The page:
Some jail walls are tumbling down.
With a two-year decline in jail population, Cook County is demolishing some older jail buildings that once housed inmates.
County Board President Toni Preckwinkle and Sheriff Tom Dart say razing the buildings could save county taxpayers $3 million in operating costs next fiscal year and $188 million in upkeep and capital costs over the next decade.
“We know that holding people in jail destroys lives,” said Preckwinkle. “Even a short period of pretrial detention can result in the loss of your job or your home. Every effort needs to be made to be sure that the people keep working, attending school and caring for their families as they await their trials.”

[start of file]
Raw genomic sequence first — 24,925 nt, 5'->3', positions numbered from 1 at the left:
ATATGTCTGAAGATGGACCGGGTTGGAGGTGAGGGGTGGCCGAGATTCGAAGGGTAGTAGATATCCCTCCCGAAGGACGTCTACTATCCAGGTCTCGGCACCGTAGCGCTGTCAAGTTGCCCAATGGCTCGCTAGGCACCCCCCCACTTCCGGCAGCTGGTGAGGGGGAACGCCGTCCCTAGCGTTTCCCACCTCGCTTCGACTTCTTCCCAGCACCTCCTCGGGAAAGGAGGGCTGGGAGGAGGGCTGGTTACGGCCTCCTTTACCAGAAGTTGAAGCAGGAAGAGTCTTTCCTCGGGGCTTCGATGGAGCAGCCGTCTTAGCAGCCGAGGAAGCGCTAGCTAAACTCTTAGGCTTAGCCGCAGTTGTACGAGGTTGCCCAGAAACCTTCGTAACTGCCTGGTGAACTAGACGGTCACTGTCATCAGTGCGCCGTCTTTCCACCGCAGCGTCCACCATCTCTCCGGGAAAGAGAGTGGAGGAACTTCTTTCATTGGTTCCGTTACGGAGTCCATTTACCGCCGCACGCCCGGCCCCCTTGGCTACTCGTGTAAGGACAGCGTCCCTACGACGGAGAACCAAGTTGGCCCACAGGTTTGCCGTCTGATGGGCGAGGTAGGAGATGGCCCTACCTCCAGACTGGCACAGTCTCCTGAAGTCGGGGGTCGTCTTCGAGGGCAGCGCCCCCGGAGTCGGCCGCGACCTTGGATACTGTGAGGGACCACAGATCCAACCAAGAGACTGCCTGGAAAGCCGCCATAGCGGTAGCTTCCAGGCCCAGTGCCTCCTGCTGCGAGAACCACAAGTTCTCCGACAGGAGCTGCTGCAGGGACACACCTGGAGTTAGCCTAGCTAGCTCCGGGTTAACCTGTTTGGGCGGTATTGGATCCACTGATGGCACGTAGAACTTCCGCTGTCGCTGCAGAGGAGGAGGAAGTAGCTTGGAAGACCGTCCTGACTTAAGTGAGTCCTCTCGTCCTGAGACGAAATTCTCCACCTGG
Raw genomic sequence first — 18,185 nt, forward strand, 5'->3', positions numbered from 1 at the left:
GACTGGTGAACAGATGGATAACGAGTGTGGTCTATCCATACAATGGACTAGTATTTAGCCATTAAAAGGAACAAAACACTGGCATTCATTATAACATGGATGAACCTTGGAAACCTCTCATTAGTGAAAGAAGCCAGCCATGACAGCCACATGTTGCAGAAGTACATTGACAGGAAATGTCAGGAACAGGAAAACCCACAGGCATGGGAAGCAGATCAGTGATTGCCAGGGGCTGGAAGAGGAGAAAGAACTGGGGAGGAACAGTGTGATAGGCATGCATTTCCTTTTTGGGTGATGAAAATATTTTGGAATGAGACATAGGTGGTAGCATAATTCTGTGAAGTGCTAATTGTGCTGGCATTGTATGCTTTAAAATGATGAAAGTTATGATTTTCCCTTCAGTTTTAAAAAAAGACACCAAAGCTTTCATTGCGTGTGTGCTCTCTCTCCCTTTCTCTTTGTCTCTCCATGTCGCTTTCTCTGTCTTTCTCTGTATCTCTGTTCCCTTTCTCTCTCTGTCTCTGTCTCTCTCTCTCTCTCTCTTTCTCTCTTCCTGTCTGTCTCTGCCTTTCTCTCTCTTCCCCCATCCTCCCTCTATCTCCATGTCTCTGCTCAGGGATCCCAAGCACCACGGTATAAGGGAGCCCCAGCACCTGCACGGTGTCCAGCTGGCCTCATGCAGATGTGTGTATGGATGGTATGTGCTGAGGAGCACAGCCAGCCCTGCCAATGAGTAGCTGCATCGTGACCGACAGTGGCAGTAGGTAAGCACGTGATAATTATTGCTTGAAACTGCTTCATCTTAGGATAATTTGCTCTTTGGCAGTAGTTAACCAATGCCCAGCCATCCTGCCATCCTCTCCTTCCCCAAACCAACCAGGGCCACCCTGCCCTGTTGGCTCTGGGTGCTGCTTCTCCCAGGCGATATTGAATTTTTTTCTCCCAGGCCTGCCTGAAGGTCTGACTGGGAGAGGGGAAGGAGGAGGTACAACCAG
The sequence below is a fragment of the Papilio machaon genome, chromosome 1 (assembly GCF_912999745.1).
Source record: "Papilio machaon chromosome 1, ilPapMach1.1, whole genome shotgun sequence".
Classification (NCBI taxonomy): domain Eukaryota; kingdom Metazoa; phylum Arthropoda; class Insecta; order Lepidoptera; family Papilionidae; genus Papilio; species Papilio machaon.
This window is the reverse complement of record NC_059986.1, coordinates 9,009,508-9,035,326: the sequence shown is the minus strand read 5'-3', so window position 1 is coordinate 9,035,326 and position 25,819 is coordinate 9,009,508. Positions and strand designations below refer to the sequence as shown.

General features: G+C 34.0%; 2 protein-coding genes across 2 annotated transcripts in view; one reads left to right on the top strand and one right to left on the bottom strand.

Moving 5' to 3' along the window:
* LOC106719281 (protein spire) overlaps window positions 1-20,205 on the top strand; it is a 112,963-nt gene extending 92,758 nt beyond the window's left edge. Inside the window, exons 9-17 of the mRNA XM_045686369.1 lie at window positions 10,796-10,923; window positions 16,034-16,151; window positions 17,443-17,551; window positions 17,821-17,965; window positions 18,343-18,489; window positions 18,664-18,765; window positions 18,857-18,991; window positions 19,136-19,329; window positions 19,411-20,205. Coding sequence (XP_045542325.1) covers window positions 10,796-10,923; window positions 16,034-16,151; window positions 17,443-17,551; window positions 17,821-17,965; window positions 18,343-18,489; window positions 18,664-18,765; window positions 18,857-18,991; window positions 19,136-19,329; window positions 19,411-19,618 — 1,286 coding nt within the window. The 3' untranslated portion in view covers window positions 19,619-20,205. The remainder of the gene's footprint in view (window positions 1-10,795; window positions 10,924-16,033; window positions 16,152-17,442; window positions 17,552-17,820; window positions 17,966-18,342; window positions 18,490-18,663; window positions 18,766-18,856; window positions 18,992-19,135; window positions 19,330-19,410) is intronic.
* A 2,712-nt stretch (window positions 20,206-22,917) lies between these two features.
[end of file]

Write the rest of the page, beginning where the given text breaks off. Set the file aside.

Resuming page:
“As far as really right-sizing the criminal justice system and getting it where it needs to be – where the bad people are in here, and the ones who are no danger are back with their families, they’re back in their communities, back to work – we’ve got a long way to go still,” said Dart.
The number of inmates has fallen to a little more than 8,000, down from a peak of 11,000 in 2002. A total of four jail divisions will eventually be torn down.
Nov. 1: Instead of getting arrested by Chicago police, some offenders will be diverted to a new mental health triage center on the South Side. Why city and county officials hope it helps keep people out of jail.
Oct. 25: Should the practice of assigning bail to defendants go away? Why a growing group of stakeholders and public officials say most defendants should simply be let out for free.
Oct. 20: For many young men inside the Cook County Jail, violence on the streets is a daily reality. But a new program based at the jail aims to change that reality.